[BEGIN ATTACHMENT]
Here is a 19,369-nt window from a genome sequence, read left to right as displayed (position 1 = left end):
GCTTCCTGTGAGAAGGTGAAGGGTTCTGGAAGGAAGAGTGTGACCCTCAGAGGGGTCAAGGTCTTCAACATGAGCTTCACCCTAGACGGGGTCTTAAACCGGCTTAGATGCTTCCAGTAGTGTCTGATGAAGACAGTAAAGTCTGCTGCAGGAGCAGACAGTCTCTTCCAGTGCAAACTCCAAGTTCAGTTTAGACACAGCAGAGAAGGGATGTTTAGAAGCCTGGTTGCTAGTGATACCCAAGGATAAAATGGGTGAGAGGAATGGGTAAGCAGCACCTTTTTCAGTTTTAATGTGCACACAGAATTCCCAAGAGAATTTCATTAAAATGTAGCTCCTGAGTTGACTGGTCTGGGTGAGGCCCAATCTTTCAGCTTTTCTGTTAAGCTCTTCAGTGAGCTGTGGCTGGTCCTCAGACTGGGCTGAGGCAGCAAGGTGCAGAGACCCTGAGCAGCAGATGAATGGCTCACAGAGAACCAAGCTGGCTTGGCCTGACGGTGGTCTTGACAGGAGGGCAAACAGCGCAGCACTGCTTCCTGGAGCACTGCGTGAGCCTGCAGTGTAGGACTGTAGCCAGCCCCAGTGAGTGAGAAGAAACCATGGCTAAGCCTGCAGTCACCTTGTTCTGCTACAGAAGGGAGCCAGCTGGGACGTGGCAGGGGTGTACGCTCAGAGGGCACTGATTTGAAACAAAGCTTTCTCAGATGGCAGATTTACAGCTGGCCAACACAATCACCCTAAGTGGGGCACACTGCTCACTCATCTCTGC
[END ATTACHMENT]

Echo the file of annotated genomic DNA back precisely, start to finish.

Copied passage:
Here is a 19,369-nt window from a genome sequence, read left to right as displayed (position 1 = left end):
GCTTCCTGTGAGAAGGTGAAGGGTTCTGGAAGGAAGAGTGTGACCCTCAGAGGGGTCAAGGTCTTCAACATGAGCTTCACCCTAGACGGGGTCTTAAACCGGCTTAGATGCTTCCAGTAGTGTCTGATGAAGACAGTAAAGTCTGCTGCAGGAGCAGACAGTCTCTTCCAGTGCAAACTCCAAGTTCAGTTTAGACACAGCAGAGAAGGGATGTTTAGAAGCCTGGTTGCTAGTGATACCCAAGGATAAAATGGGTGAGAGGAATGGGTAAGCAGCACCTTTTTCAGTTTTAATGTGCACACAGAATTCCCAAGAGAATTTCATTAAAATGTAGCTCCTGAGTTGACTGGTCTGGGTGAGGCCCAATCTTTCAGCTTTTCTGTTAAGCTCTTCAGTGAGCTGTGGCTGGTCCTCAGACTGGGCTGAGGCAGCAAGGTGCAGAGACCCTGAGCAGCAGATGAATGGCTCACAGAGAACCAAGCTGGCTTGGCCTGACGGTGGTCTTGACAGGAGGGCAAACAGCGCAGCACTGCTTCCTGGAGCACTGCGTGAGCCTGCAGTGTAGGACTGTAGCCAGCCCCAGTGAGTGAGAAGAAACCATGGCTAAGCCTGCAGTCACCTTGTTCTGCTACAGAAGGGAGCCAGCTGGGACGTGGCAGGGGTGTACGCTCAGAGGGCACTGATTTGAAACAAAGCTTTCTCAGATGGCAGATTTACAGCTGGCCAACACAATCACCCTAAGTGGGGCACACTGCTCACTCATCTCTGC